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New resource launched to help care home residents and families during pandemic

A new online resource led by Queen's University Belfast has been developed to help bridge the gaps of information to enable carers and their families to make informed decisions around end of life care.

Care home residents and their families have been particularly affected during the pandemic. In the absence of regular visits and communication between families of those in care homes and the staff, it has been challenging to ensure the needs of the residents are met, particularly for residents with limited communication.

Advance care planning (ACP) is a process that supports adults at any age or stage of health in understanding and sharing their personal values and preferences regarding future care and realistic treatment choices. Not only does ACP enable patients and their families to make informed healthcare decisions, it also supports the delivery of high quality care.    

The COVID-19 pandemic has raised particular challenges for care home residents, their families and the staff that look after them. Limited visits and reduced communication between care home residents, families and care staff has inevitably had a negative impact in the care home sector.     

The launch of an online COVID-centric advance care planning resource for care home staff and family carers aims to increase awareness of ACP and support shared decision making during a COVID-19 outbreak.    

Lead researcher Professor Kevin Brazil explains: “Many families of care home residents have felt like they’ve been left in the dark during the pandemic, anxious that the needs of their loved ones weren’t being heard. Bringing together experts in ACP, this resource offers information for both families and care home staff to better understand how they can ensure the best standard of ACP is in place, helping to overcome obstacles that Covid-19 has presented.”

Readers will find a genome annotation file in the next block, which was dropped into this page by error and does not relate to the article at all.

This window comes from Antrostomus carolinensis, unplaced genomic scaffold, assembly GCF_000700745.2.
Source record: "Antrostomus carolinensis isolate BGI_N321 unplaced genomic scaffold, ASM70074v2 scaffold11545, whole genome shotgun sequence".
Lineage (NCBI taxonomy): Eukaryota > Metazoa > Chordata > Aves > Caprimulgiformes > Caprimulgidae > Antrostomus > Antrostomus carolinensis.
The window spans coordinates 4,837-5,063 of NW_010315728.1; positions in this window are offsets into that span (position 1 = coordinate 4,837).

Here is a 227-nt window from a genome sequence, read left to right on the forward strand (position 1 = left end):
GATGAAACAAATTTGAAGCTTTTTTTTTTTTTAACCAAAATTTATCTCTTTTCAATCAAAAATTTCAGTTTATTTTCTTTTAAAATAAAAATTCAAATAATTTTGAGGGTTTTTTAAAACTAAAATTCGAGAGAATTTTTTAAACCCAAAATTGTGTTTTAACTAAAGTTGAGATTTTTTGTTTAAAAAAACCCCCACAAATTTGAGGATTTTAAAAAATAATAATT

Christine Reddall, a carer who was involved in the development of the resource, said: “From a carer’s experience, I struggled immensely with the lack of advanced care knowledge amongst the staff in the care home my daughter was in. Had they had access to this resource, I know it would have helped them tremendously. My family would have felt so much more in control and my daughter’s end of life care would have been so much better.” 

Professor Nancy Preston from Lancaster University said: “I was impressed by the immediate change in practice after the training by the care homes staff. At such a challenging time during the pandemic they felt equipped to have these conversations and importantly families felt they could ask the care staff about advance care plans.” 

The online resource was developed in partnership with researchers from the International Observatory on End of Life Care at Lancaster University, Dementia UK and Marie Curie Hospice, Edinburgh. The work was co-funded by the Economic and Social Research Council as part of the UK Research and Innovations rapid response to COVID-19, and the Health and Social Care Research and Development Division (HSC R&D Division) of the Public Health Agency in NI.   


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